Welcome to another week of news. We’ve got election news from countries other than the U.S., natural disasters, and a different version of the events of 9/11 from Afghanistan’s former leader.
Japan is currently dealing with the aftermath of massive flooding after the Kinugawa River overflowed its banks due to a tropical storm. This shows the satellite imagery before and after the flooding.
It seems like the upcoming presidential election is dominating the news in the States (though it’s more than a year out), but other countries are in the midst of their own elections. The governing party in Singapore won in pretty much a landslide. Something like 93% of citizens voted in the election, but that may be because voting is a mandatory in Singapore.
In other election news, campaigning has begun in Myanmar’s first open general election in 25 years.
Also, Japan’s current prime minister, Shinzo Abe, was re-elected as the head of the ruling party.
In an interview with Al-Jazeera, former Afghan president Hamid Karzai denied the existence of al-Qaeda and stated they and Osama bin Laden were not responsible for the attacks on 9/11. This is of course opposite of the narrative U.S. leaders have espoused.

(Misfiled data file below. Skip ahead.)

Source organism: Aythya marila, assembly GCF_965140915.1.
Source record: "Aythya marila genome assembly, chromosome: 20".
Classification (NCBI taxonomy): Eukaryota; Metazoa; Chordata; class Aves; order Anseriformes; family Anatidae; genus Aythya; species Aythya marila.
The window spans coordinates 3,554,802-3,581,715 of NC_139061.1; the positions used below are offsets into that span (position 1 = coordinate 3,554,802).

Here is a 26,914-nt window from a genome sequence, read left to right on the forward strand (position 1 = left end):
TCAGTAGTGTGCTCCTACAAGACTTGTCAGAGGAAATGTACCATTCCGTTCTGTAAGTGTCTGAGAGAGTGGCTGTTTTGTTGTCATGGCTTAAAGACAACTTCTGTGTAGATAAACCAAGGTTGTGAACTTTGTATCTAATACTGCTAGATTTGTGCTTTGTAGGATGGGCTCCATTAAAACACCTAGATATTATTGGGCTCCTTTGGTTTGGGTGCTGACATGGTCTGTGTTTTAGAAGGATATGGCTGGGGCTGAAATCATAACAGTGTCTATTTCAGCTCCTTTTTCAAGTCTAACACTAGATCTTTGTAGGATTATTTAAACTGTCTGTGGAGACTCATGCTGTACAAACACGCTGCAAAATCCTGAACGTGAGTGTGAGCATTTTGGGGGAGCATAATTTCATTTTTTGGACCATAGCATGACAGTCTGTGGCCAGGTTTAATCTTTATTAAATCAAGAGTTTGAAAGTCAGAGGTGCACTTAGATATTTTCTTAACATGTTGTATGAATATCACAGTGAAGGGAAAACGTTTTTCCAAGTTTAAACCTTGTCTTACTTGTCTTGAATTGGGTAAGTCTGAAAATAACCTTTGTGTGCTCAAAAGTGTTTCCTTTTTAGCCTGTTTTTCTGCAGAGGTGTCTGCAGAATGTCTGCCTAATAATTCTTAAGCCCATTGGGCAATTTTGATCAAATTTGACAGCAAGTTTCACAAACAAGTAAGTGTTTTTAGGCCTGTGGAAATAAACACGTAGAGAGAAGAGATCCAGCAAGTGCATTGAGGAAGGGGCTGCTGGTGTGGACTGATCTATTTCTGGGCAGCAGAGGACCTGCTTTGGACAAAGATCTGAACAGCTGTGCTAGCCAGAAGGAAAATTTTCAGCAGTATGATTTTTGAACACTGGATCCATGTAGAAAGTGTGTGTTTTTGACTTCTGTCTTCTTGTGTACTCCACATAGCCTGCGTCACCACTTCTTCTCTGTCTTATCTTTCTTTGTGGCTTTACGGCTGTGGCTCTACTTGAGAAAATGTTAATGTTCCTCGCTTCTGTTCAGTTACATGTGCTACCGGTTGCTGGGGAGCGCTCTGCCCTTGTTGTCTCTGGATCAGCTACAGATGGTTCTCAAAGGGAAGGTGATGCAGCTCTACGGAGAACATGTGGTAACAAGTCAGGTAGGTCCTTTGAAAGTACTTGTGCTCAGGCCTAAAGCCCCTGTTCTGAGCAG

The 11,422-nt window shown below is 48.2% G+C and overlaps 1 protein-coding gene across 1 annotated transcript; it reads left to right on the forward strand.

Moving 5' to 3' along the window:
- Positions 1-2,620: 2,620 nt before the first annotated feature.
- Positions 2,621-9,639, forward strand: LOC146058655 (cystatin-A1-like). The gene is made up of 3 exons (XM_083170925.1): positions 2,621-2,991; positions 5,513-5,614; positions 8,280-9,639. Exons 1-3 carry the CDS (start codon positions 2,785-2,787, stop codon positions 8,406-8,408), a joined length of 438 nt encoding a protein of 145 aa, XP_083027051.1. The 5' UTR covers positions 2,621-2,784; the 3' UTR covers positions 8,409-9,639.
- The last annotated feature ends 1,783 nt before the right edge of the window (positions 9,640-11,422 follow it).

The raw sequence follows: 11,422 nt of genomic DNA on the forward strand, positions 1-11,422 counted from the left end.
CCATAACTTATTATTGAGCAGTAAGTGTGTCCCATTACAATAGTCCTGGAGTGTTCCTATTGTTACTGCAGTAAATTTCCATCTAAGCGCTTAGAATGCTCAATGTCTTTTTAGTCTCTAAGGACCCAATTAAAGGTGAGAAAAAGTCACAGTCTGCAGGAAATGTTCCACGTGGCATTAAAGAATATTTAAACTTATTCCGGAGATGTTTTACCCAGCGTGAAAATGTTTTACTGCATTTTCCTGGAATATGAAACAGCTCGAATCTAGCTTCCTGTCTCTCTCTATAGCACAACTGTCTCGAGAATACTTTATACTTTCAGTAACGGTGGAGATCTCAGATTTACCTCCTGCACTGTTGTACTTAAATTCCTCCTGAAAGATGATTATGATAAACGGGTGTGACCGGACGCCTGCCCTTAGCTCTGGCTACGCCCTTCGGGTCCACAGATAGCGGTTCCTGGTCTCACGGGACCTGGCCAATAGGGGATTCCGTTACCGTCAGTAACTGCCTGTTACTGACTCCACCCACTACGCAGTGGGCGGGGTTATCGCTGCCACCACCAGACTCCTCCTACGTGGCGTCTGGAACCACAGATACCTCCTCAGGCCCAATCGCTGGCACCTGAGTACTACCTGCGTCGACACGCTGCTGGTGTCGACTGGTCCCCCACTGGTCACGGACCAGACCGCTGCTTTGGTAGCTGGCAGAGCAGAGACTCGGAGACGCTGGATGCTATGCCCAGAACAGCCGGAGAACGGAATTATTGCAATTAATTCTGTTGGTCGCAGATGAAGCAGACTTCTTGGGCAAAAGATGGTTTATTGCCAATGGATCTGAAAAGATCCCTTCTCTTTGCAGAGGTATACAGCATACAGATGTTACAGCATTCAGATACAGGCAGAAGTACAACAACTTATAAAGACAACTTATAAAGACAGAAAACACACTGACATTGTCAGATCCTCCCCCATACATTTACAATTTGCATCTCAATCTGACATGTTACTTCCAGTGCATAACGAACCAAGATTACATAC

Chinese Premier Li Keqiang said that, despite a slowdown in its economy, China will hit all its economic goals this year. Translation: despite stock market crashes, there is nothing to worry about and nothing to see here.
A court in Mumbai convicted 12 people for the 2006 bombings of commuter trains in the city; they now face the death penalty.
The man who attacked the U.S. ambassador to South Korea with a knife a few months ago was sentenced to 12 years in prison.
In a “no-shit, Sherlock” op-ed piece, Trump’s policy towards Asia would be “disastrous.”
Finally, in good news for ex-pats everywhere, Netflix announced it is expanding into Asia early next year.